Journalism’s in trouble.
Journalists, though, are definitely in trouble. Their industry is in upheaval and they’re losing jobs by the tens of thousands. Since I used to be a journalist, and because I sympathize, I thought I’d offer this Journalist’s Survival Guide. Hope it helps:
Step 1: Decide If You Still Want to Be a Journalist
Journalism’s not dead — at least if you ask Jason Falls. It is changing, however. The work environment for journalists will look drastically different in 2-3 years. The world will still needs journalism, but we’ll get it from a new cast of characters, with unfamiliar backgrounds, less conventional educations, more diverse voices, and a broader range of news gathering and reporting methods.
Your skill sets don’t limit you to traditional news reporting. You could be a marketer, a PR agent, a novelist, a blogger, a new world journalist. In fact, many of those roles will even merge together. Are you sold on being just a journalist on the future?
Step 2: Hang Your Shingle and Start Building an Audience
Start a blog if you haven’t already. Don’t blog just on your newspaper’s website. In fact, they’re probably not paying you to blog anyway, or if they are, they’ll stop paying you soon, so I say quit doing it altogether. Set up all your social media outposts. Follow Chris Brogan’s “If I Started Today” post as a guide.
Step 3: Forge Alliances
I predict online newspapers modeled after their print precursors will fail, too. Newspapers have always tried to appeal to the diverse interests of an audience whose only commonality was geography. In the digital era, I don’t need to endure a Weddings section, Lifestyles section and Comics section if all I want is the business news.
Where will people go for their reading material? In part, they’ll aggregate it themselves with RSS feeds and microblogging. But I believe they’ll also gravitate to multi-author networks like Huffington Post and Mashable. These platforms succeed because their rosters feature writers and content built around common interests, rather than common locations.
Since landing a gig at HuffPo ain’t easy, look to emerging content networks. Or create your own. By reaching out to other bloggers, journalists, ex-journalists, and other content creators, you can forge an alliance — a federation of content creators — that could rise from the ashes of 20th century media and attract dollars from 21st century digital marketers.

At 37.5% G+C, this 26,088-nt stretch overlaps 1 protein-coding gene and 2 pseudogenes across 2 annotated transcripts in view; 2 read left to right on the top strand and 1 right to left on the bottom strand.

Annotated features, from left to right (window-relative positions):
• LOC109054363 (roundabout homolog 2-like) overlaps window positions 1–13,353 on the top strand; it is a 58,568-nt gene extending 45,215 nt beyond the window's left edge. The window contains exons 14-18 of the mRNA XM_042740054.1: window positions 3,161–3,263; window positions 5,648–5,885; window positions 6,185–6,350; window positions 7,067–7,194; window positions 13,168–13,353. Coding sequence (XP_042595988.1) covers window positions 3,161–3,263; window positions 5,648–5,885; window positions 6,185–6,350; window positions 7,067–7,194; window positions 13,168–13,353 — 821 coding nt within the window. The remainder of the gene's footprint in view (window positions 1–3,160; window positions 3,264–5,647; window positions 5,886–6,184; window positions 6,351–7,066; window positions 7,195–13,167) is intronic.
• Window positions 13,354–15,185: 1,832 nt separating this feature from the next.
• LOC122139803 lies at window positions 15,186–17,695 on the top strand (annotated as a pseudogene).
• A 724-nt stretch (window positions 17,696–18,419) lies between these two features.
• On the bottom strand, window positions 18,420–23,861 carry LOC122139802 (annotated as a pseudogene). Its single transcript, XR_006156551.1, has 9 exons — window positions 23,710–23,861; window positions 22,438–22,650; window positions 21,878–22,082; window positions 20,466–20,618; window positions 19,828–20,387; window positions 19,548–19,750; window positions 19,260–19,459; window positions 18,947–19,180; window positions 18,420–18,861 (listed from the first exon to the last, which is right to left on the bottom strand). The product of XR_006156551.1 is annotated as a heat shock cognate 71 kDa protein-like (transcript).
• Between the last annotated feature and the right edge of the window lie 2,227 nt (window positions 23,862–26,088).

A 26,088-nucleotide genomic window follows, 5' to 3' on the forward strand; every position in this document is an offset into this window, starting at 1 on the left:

Step 4: Diversify Your Offerings
Look closely at Step 1. I didn’t say “decide what you want to be.” You can’t be just one thing anymore. You have to hedge your bets. Sure, be a journalist, but be a news reporter AND a columnist/blogger. Do some PR work, too. And freelance writing. And…whatever. You’ll need multiple income streams to survive in a decentralized information economy.
What about objectivity? It still matters, but how you demonstrate objectivity must adapt. Be open and transparent. Disclose potential conflicts of interest. The journalist code of ethics is outdated — you need a code of ethics that includes and expands on the best ethical principles of multiple industries.
Step 5: Get Closer to the Cutting Edge
When I graduated journalism school in 2001, the newspaper I worked for had one computer with an Internet connection. One. And it was dial-up. This was 2001, people — not 1981!
Newsrooms have always been way behind the innovation curve. If you’re gonna survive, you need to get closer to the leading edge. I’m not saying you need to be Scoble, but if Shaq’s using Twitter, you might want to think about it, too. In other words, dabble with new stuff. Hardware, software, websites…play around. It’s not about being first — it’s about being conversant by the time the mainstream gets onboard.
These are some of my ideas. What about yours? Thoughts?